Illustration of an Artemis astronaut on the Moon. Credit: NASA
Update work continues outside the spaceport station …
An upgraded technique for landing Artemis astronauts on the Moon …
And unsealing pieces of the past … a few of the stories to tell you about– This Week at NASA!
Upgrade Work Continues Outside the Space Station
On March 23, the crew onboard the International Space Station performed the second spacewalk this month to continue upgrades to the orbiting lab. Throughout the trip, NASA astronaut Raja Chari and European Space Agency astronaut Matthias Maurer worked to set up brand-new thermal system and electronic devices elements on the stations U.S. section. They likewise worked to install a power and information cable on the Columbus modules Bartolomeo science platform, replace an external cam on the stations truss, and conduct other upgrades to station hardware.
Updated Strategy for Landing Artemis Astronauts on the Moon
Also on March 23, we announced plans to develop additional opportunities for business to establish an astronaut Moon lander that can transport humans between our lunar orbiting spaceport station referred to as Gateway and the lunar surface, for missions beyond Artemis III, which will be the very first objective to land astronauts on the Moon in more than 50 years. The statement is part of a technique by the agency to pursue 2 parallel courses for continuing lunar lander development and demonstration, one that requires extra work under an existing contract with business partner, SpaceX, and another open up to all other U.S. companies. This effort is meant to take full advantage of NASAs assistance for competition and provides redundancy in services to assist make sure NASAs capability to carry astronauts to the lunar surface.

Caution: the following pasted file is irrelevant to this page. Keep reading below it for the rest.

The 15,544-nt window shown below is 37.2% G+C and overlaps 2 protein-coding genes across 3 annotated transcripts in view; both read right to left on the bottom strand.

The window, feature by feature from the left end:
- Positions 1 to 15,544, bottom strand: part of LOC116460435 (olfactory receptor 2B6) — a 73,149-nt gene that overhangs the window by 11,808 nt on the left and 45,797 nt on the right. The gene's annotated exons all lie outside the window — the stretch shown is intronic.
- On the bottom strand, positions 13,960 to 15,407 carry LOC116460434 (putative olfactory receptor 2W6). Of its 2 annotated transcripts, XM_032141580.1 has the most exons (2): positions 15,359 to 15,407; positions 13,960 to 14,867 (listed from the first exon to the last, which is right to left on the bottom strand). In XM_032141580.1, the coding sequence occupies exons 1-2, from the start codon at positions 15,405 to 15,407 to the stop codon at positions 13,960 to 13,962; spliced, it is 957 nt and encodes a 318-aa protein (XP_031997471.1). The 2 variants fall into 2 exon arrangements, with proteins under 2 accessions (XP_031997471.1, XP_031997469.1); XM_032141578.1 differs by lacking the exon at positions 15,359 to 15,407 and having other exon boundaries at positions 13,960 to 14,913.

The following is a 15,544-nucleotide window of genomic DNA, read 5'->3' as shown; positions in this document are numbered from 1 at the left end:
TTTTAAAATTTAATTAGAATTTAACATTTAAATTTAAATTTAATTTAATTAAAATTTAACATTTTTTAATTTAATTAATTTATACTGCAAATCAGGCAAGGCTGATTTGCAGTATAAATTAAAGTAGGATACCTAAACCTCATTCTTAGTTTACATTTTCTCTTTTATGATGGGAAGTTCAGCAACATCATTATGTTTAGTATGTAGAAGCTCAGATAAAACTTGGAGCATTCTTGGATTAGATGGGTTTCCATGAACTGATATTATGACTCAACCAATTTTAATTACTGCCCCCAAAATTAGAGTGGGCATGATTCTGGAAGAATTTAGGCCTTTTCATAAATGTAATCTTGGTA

50-Year-Old Lunar Sample Unsealed for Study
Among the last unopened Apollo-era lunar samples gathered 50 years back throughout Apollo 17 has actually been opened at our Johnson Space Center in Houston. Sample 73001 had been kept vacuum sealed and in beautiful condition in anticipation of the day that scientists equipped with innovative innovation might examine it. The Apollo Next Generation Sample Analysis Program is studying the sample and others like it, as we prepare to send out astronauts back to the Moon for more samples on upcoming Artemis missions.
NASA Confirms 5,000 Exoplanets and Counting
On March 21, the variety of verified exoplanets, or worlds outside of our planetary system, ticked past the 5,000 mark. The milestone was reached when the current batch of 65 exoplanets was contributed to the NASA Exoplanet Archive. This stream of exoplanet discoveries that started 30 years back, includes contributions from NASAs TESS, Kepler, and Spitzer area telescopes, with more discoveries possible in the future from our James Webb and Nancy Grace Roman space telescopes.
New Reference Satellite for Global Sea Level Measurements
On March 22, the newest U.S.-European sea level satellite, called Sentinel-6 Michael Freilich, became the main reference satellite for international water level measurements. This means that sea surface height data gathered by other satellites will be compared to the information produced by Sentinel-6 Michael Freilich to make sure precision. The satellite, which is named after NASAs previous Earth Science Division Director, the late Dr. Michael Freilich, was introduced in November 2020.
Thats whats up today @NASA …
Throughout the getaway, NASA astronaut Raja Chari and European Space Agency astronaut Matthias Maurer worked to set up brand-new thermal system and electronics components on the stations U.S. section. This effort is implied to maximize NASAs support for competitors and supplies redundancy in services to assist guarantee NASAs capability to transport astronauts to the lunar surface.
The turning point was reached when the latest batch of 65 exoplanets was added to the NASA Exoplanet Archive. The satellite, which is called after NASAs former Earth Science Division Director, the late Dr. Michael Freilich, was launched in November 2020.